Gaze Upon Gin’s Deadly Past at the Tate Britain
The most famous images from that first gin craze are “Gin Lane” and its sister piece, “Beer Street,” by William Hogarth. Created in the mid-1700’s, both are streetscapes and were part of a campaign against the sale of cheap gin, which at the time was sold by about one in four houses in London. “Gin Lane” depicts a drunken mother dropping her child, a beggar and his dog fighting for a bone, people fighting in the street and lining up at the pawnbroker, and a burial in the background. Things are a lot rosier on “Beer Street,” where residents are fat and happy, there’s a butcher and a fish wife with bountiful wares, while others are working in the background, improving the city while the pawnbroker goes out of business. The prints were published as a pair, and they, along with social commentary by Hogarth’s friend Henry Fielding, lead to the Gin Act, which prohibited gin distillers from selling to unlicensed merchants while upping fees, effectively shutting down many of the small gin shops. “Gin Lane” is displayed at Tate Britain while “Beer Street” is usually at the British Museum, but sadly, isn’t on display right now.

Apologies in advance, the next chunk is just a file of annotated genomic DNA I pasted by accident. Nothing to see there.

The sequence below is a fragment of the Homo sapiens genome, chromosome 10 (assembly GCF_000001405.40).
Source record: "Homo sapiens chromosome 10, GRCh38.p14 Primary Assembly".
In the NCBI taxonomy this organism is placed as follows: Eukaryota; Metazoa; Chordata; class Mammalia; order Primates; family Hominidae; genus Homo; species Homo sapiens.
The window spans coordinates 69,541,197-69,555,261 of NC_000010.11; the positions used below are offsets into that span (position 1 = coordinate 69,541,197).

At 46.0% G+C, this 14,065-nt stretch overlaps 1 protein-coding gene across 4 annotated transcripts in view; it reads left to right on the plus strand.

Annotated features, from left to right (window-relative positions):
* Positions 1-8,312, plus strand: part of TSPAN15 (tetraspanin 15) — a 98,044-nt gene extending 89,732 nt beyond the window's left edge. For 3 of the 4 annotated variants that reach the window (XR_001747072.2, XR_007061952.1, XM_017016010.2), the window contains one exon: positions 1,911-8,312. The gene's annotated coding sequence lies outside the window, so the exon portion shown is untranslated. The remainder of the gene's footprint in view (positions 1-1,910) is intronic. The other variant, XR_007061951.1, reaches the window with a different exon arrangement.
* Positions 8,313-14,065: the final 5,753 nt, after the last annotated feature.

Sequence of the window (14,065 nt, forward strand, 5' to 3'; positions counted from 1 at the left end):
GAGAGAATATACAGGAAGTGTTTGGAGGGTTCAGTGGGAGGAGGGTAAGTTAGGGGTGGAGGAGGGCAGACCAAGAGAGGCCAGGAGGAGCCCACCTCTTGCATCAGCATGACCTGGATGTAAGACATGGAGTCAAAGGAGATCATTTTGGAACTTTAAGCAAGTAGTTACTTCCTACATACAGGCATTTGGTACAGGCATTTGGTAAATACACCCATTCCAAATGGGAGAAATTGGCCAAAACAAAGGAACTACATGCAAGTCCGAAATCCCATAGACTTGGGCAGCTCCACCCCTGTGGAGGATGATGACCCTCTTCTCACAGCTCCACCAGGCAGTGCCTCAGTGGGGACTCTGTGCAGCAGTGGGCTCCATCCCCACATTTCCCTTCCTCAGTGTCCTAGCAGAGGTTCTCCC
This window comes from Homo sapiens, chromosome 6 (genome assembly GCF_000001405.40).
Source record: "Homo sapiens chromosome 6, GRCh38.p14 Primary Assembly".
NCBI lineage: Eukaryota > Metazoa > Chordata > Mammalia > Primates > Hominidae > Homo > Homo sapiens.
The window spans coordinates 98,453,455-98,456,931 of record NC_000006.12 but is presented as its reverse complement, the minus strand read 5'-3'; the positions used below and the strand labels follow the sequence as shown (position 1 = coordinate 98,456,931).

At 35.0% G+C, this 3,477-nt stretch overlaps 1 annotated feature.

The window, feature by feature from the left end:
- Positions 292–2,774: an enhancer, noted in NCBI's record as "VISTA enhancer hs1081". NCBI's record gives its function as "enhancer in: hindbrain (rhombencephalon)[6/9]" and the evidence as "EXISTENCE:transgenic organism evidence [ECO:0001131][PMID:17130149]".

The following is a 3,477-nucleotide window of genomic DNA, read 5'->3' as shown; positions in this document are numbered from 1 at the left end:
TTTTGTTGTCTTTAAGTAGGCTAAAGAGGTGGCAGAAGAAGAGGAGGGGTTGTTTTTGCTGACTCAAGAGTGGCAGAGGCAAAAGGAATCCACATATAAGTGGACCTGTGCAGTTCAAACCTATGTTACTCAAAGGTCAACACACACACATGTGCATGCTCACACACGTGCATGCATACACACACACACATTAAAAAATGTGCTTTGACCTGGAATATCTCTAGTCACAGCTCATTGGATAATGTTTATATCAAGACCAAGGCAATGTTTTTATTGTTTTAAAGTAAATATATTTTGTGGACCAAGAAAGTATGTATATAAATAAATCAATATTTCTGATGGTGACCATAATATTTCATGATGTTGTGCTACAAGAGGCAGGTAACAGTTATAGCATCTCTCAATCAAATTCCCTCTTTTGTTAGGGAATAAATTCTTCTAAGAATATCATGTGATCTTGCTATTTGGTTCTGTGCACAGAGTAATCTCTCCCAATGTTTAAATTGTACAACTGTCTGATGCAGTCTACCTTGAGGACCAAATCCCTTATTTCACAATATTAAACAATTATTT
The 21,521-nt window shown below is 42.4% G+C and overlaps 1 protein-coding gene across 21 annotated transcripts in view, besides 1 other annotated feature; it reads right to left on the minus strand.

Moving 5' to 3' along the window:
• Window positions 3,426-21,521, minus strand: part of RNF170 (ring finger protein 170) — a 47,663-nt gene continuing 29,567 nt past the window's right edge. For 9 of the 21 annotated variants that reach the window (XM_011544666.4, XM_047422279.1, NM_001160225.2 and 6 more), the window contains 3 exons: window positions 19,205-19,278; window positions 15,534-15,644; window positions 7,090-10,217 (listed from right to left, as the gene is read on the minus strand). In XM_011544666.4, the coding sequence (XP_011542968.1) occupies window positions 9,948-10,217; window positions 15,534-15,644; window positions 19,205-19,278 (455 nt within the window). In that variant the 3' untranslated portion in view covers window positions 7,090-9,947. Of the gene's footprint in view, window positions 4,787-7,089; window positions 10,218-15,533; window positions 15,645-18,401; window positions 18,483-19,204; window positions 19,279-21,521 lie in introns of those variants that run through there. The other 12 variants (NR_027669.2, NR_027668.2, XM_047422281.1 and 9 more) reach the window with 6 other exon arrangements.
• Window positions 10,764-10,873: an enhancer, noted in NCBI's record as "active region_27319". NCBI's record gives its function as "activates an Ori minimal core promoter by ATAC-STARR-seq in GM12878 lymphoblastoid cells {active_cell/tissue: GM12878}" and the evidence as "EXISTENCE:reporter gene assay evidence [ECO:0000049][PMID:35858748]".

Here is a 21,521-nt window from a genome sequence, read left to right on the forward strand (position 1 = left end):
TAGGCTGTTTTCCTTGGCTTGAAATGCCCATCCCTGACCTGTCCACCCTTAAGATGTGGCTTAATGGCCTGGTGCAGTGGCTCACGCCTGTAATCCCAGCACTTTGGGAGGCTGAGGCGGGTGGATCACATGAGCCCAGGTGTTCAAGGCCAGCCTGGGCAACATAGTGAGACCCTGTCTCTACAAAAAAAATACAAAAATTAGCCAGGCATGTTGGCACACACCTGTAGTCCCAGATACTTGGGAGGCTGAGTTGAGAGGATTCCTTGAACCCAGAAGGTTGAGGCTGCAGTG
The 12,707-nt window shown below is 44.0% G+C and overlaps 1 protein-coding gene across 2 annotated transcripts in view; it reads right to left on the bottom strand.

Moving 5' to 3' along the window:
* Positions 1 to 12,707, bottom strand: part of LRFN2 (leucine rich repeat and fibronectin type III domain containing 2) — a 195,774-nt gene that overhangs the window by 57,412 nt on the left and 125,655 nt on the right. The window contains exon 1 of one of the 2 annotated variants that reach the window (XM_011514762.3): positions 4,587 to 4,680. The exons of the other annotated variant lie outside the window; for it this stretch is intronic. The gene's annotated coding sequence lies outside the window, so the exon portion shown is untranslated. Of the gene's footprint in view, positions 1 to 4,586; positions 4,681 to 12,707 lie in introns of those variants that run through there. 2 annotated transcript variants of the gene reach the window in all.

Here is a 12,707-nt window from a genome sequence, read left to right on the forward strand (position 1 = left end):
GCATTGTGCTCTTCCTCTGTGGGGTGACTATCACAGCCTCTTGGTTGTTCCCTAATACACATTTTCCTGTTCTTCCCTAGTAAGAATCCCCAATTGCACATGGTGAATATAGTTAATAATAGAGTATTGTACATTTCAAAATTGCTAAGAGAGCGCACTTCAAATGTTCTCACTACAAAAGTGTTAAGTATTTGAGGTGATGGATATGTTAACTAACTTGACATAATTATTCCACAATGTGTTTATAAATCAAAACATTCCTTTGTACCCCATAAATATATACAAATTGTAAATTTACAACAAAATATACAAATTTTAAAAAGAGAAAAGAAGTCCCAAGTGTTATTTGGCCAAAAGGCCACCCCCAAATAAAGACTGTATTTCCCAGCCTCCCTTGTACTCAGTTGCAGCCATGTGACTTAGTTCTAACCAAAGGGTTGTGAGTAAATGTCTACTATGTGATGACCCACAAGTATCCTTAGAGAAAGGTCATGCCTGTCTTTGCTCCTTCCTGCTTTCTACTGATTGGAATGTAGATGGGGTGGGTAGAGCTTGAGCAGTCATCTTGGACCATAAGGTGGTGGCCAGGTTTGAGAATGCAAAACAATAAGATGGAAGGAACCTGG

Tate Britain, Millbank, Westminster; entry free